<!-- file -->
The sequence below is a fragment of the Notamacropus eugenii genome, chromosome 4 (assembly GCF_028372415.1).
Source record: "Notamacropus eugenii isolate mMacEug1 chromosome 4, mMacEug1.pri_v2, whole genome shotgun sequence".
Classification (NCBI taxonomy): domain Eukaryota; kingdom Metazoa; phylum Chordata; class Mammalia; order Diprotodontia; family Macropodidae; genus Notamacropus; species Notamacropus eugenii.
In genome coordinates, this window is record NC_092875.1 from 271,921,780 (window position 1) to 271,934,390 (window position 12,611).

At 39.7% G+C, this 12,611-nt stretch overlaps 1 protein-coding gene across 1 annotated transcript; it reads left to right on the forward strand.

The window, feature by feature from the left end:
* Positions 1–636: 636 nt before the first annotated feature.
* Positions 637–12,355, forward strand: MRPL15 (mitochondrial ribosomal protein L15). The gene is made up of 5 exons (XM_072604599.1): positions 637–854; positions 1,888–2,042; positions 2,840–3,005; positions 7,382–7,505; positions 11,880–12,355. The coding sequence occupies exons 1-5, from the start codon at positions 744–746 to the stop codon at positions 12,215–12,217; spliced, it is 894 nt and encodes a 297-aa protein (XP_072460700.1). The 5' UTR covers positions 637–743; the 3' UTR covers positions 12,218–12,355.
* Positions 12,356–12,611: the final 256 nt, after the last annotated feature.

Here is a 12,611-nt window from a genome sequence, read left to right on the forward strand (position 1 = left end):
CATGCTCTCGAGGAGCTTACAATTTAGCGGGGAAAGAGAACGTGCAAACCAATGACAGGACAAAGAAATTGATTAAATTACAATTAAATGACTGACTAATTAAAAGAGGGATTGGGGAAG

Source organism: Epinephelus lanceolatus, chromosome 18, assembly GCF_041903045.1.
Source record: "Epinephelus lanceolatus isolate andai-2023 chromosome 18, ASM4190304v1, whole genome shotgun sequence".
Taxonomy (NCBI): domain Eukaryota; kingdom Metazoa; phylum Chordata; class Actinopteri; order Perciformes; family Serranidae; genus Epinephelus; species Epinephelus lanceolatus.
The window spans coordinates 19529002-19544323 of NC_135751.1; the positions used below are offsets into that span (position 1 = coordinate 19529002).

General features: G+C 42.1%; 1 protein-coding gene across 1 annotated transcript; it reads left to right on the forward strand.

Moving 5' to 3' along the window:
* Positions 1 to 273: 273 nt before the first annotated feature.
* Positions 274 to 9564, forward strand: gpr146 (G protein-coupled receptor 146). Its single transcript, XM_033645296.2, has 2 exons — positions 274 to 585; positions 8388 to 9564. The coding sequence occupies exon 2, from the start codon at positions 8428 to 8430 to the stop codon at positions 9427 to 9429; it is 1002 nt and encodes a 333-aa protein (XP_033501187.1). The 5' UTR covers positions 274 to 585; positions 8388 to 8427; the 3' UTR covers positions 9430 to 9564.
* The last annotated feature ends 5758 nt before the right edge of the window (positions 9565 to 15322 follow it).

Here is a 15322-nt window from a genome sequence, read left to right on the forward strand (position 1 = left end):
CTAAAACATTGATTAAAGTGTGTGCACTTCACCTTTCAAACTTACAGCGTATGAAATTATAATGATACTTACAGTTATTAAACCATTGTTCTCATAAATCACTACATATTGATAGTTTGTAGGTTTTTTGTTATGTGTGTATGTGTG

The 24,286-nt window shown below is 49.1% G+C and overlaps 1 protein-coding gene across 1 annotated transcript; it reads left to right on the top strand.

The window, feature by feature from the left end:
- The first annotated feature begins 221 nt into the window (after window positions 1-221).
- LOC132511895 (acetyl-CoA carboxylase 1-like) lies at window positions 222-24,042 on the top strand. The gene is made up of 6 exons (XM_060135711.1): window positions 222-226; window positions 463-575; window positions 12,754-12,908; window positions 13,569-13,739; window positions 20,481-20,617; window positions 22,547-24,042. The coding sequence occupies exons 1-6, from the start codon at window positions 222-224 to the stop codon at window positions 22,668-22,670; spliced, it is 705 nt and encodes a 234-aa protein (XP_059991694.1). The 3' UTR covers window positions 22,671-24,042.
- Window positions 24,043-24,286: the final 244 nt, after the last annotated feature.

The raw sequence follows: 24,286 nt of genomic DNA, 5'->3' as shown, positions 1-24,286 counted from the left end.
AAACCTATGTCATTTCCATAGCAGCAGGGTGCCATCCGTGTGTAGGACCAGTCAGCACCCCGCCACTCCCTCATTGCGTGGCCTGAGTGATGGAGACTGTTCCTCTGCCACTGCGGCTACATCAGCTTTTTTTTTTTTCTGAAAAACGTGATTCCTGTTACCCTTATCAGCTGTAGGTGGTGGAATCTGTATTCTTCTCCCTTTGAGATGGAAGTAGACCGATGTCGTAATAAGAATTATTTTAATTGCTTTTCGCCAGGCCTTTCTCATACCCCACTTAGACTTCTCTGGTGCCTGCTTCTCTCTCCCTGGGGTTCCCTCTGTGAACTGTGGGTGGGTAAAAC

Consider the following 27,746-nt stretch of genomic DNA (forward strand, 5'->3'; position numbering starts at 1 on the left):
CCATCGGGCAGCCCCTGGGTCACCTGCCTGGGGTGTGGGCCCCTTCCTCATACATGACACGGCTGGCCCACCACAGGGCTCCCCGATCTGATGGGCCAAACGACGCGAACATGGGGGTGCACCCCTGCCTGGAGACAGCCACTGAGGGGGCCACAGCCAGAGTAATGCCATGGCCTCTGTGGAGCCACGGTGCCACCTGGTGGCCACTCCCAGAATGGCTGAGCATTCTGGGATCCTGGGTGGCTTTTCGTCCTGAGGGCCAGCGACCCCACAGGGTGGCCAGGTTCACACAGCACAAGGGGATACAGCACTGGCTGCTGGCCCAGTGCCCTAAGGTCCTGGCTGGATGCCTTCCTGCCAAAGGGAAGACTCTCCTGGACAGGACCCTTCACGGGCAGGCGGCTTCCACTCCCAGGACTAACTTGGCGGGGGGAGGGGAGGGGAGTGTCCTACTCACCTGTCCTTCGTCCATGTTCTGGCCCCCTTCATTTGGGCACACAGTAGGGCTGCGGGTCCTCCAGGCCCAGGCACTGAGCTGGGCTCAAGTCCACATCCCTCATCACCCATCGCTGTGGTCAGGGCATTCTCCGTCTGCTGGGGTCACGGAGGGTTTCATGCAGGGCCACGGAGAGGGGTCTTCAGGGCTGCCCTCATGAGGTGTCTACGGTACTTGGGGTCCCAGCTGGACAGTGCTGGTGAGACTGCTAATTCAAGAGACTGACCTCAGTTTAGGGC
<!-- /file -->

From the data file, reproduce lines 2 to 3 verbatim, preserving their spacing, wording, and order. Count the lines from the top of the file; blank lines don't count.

Source record: "Notamacropus eugenii isolate mMacEug1 chromosome 4, mMacEug1.pri_v2, whole genome shotgun sequence".
Classification (NCBI taxonomy): domain Eukaryota; kingdom Metazoa; phylum Chordata; class Mammalia; order Diprotodontia; family Macropodidae; genus Notamacropus; species Notamacropus eugenii.